December 21, 2021 — In an open letter sent to state lawmakers earlier today, more than 120 public health experts, clinical providers, academics, and recovery advocates called on the New Jersey Legislature to pass pending legislation (S3009/A4847) to expand syringe access services.
“We are losing a generation of loved ones and family members to the overdose crisis. In 2021, New Jersey is on track to lose more people to overdose deaths than ever previously recorded, with overdose death rates rising fastest among Black and Hispanic/Latinx residents,” the letter reads.
Currently, syringe services are the only public health service in New Jersey that requires municipal approval before potential programs can begin zoning applications and other steps to opening — a hurdle that makes new programs nearly impossible to launch. Legislation to remove this barrier has already been approved by the Senate and Assembly Health Committees but has yet to receive a hearing in either chamber’s budget committee.
“Despite the clear benefits of syringe access programs, New Jersey has woefully underutilized the lifesaving public health tool for decades. Restrictive syringe access laws are an undue and discriminatory barrier to healthcare for our patients, clients, and neighbors,” the letter states.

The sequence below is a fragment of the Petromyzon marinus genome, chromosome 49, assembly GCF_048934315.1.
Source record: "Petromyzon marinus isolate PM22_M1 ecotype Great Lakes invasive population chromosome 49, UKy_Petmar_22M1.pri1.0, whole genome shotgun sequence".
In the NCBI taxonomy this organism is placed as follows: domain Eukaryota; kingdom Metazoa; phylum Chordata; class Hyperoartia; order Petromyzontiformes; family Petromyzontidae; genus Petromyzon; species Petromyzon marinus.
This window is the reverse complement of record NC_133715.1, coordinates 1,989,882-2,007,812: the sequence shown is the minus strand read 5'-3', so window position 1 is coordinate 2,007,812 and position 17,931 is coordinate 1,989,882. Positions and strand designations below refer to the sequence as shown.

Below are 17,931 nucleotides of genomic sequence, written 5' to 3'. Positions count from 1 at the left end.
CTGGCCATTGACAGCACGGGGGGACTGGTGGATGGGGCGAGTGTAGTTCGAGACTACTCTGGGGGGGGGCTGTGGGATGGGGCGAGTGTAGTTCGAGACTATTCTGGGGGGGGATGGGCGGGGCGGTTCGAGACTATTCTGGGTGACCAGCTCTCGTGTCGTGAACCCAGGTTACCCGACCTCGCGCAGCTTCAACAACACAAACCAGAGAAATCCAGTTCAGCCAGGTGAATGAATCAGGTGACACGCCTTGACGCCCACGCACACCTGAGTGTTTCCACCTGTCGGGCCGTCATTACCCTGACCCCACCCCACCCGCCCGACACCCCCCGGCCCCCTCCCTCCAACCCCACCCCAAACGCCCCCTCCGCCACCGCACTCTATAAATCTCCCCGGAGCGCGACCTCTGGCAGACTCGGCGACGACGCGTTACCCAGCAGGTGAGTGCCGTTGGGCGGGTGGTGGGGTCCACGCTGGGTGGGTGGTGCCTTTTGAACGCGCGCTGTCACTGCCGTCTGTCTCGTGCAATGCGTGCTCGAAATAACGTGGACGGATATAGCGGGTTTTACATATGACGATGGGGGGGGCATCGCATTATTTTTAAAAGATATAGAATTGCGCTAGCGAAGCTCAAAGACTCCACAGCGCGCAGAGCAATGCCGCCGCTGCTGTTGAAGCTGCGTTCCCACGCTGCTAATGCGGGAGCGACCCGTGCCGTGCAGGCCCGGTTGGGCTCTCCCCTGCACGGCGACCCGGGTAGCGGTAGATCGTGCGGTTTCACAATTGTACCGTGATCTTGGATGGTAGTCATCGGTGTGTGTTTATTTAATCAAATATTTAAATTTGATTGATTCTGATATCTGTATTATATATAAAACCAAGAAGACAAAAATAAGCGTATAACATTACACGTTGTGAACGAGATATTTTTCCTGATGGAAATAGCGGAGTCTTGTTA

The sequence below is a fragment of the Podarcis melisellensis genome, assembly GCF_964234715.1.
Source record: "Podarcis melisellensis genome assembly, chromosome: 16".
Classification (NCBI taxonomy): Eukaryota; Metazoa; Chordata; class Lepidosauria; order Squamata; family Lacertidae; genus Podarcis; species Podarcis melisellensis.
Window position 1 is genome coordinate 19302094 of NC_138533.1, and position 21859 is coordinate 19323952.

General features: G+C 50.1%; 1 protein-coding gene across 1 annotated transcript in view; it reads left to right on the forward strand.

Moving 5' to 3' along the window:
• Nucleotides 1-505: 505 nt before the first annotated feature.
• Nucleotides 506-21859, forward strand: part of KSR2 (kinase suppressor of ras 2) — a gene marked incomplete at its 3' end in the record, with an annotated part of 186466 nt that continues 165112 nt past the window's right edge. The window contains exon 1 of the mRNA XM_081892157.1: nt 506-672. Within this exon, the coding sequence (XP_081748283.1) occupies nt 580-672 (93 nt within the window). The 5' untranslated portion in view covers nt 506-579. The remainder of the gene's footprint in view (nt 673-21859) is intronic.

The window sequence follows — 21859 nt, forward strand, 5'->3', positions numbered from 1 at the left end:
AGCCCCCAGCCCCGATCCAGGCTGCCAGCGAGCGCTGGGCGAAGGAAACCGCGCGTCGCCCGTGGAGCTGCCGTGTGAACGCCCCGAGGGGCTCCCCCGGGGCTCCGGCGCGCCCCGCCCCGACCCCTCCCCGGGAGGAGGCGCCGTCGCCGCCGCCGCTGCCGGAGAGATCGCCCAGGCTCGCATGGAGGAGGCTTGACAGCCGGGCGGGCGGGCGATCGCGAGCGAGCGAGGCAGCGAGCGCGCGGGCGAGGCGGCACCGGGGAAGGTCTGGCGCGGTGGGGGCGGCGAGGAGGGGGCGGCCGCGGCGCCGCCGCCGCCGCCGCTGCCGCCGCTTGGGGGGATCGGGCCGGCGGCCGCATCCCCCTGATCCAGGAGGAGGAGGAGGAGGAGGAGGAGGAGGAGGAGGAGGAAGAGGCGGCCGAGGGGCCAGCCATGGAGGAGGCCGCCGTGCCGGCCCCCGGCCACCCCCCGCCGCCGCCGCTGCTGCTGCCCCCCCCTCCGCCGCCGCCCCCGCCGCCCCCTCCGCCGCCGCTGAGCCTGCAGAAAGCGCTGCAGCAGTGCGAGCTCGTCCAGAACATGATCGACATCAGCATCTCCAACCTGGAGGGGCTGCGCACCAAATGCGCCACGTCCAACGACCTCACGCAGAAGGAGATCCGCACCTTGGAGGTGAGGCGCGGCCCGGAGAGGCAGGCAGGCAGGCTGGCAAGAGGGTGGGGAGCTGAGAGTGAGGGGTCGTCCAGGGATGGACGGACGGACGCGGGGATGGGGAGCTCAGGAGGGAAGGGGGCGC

When people have access to syringe access programs (SAPs), they are less likely to die from an overdose and three times more likely to start drug treatment. Yet New Jersey only has seven such programs for a state of over nine million residents.
“We do not require a municipal ordinance for pharmacies, doctor’s offices, or methadone clinics — but we put this additional (and discriminatory) hurdle in front of lifesaving syringe access services,” the letter continues.
The proposed legislation would align syringe services with other public health services, with municipalities retaining existing zoning authority and the New Jersey Department of Health retaining existing regulatory authority.
“Every day we wait, our clients, loved ones, and communities are suffering needlessly. New Jersey’s leaders must take action today to prevent overdose deaths and save lives,” the letter concludes.
The letter is signed by more than 150 public health experts, clinicians, and recovery advocates, including Dr. Sandy Gibson (Professor of Counseling Education at The College of New Jersey); Dr. Steven Landers (CEO of Visiting Nurse Association Health Group); Jennifer Oliva (Associate Dean and Director, Center for Health & Pharmaceutical Law at Seton Hall School of Law); Debra L. Wentz (CEO of New Jersey Association of Mental Health and Addiction Agencies, Inc); and Kim Govak (National Certified Peer Recovery Specialist & Program Director at Center for Family Services LIving Proof Recovery).
Syringe access programs are endorsed by the American Medical Association, World Health Organization, U.S. Centers for Disease Control and Prevention, American Public Health Association, and New Jersey Department of Health.